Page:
Almost 20 years ago CRM brought a speaker to our annual conference named Fr. James Goode. He was a dynamic African-American priest who preached with power and sometimes broke into dance.
The name of his parish in the San Francisco area was St. Paul of the Shipwreck. It was founded by immigrants from the island of Malta. Fr. Goode mentioned that many people in the neighborhood simply referred to their parish as Shipwreck.
The event that inspired the name of this parish came straight from the bible, Acts 27. This chapter describes St. Paul’s perilous journey to Rome. Despite the Paul’s warnings to the captain and crew (“Men, I can see that this voyage will result in severe damage and heavy loss not only to the cargo and ship, but also to our lives.” Verse 10), his ship set sail late in the season. A severe storm struck. After a couple of weeks at sea without direction or hope, the ship approached an island unknown to them. The Lord then assured Paul that the people would be saved, though the ship and its contents would be lost. And so it happened. They discovered that the island was Malta. And through God’s providence all the captain, crew and prisoners (including Paul) landed safely. That winter, St. Paul evangelized the people of Malta. With the coming of spring, Paul was shipped off to Rome.
Isn’t our God amazing! God can turn even the hard - headed decisions of people, storms and shipwrecks into opportunities to proclaim the gospel and fulfill his plan! I think we need to remember this.
We live in confusing and stressful times. The erosion of Christian culture, the state of U.S. politics, the tensions among nations and the plots of terrorists can sap our hope. What is to be our response?
The early church knew what it was like to live in stressful and uncertain times. Their response was summarized by St. Peter.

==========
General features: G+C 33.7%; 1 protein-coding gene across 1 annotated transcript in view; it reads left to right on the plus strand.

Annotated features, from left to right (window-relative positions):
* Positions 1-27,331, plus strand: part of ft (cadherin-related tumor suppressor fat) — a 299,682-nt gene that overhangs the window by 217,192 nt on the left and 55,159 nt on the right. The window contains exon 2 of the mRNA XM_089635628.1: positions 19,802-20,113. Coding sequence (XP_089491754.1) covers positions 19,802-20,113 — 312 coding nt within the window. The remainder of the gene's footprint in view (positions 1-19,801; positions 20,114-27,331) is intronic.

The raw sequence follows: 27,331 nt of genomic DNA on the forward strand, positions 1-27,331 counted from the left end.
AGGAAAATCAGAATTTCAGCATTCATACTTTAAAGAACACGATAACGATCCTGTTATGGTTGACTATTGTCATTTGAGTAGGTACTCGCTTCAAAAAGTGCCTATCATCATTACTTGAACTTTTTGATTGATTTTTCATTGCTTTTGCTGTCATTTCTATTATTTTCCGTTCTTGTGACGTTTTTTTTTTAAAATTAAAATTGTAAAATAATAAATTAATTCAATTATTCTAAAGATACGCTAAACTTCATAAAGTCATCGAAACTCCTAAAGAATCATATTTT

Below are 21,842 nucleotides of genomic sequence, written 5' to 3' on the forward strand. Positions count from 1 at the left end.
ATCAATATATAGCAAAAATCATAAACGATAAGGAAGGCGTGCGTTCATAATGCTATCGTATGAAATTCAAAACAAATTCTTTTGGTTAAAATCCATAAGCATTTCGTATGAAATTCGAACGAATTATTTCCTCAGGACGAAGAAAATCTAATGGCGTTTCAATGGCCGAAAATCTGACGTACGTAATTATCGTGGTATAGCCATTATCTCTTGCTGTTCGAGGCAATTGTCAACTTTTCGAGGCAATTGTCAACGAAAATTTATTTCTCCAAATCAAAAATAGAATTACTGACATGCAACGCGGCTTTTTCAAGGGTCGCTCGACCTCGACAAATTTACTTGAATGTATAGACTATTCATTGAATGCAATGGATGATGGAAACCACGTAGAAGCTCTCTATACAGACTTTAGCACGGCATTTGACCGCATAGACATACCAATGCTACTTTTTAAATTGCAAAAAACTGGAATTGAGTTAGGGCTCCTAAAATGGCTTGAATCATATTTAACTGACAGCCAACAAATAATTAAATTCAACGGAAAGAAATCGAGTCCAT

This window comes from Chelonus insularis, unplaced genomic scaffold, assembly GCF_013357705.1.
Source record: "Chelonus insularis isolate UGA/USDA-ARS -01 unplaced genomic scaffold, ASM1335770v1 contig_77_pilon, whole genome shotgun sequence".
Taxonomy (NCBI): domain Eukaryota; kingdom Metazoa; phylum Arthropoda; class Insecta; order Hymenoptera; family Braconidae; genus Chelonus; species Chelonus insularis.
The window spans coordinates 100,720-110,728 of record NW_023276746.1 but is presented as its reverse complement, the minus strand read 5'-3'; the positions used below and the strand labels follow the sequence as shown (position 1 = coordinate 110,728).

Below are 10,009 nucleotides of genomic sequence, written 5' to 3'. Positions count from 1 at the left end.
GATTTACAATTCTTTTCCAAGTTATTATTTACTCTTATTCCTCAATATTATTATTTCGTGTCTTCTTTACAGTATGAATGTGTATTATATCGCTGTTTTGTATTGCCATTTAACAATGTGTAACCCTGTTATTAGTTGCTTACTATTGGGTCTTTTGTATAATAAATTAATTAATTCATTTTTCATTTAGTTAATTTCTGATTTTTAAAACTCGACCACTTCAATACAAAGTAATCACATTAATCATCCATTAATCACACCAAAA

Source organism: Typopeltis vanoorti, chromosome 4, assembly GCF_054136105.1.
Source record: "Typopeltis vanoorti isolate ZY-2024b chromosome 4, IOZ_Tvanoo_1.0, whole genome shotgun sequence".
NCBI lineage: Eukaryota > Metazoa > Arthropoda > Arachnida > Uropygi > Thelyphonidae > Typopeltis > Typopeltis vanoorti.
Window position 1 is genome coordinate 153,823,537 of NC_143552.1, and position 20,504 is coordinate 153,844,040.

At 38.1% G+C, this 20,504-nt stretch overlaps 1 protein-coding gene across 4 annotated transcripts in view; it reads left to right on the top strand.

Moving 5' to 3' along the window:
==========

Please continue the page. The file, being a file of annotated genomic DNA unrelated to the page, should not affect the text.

The end of all things is at hand. Therefore, be serious and sober for prayers. Above all, let your love for one another be intense, because love covers a multitude of sins. Be hospitable to one another without complaining. As each one has received a gift, use it to serve one another as good stewards of God’s varied grace. (I Pt 4:7-10)St. Peter encouraged his flock to take a sober approach to life and to pray. However, he did not advocate burying one’s head in the sand or fleeing to a “safer” place. Instead he encouraged mutual love, hospitality without complaining and the exercise of gifts for the building up Christ’s body the Church. They were to live the Christian life to its fullest, knowing that God was in charge. In a sense, St. Peter told his flock, “You have been taught to pray…You have received the command to love…you have been given gifts to build up the body of Christ. Do not fret that the end of all things is at hand. Just do it!” St. Peter and St. Paul did not fret about the big plan of God. They knew it, lived in the light of it and proclaimed it to the world. They understood that God’s plans unfold, not unravel. And even when it seemed that God’s plans were shipwrecked, they were fulfilled in unexpected ways.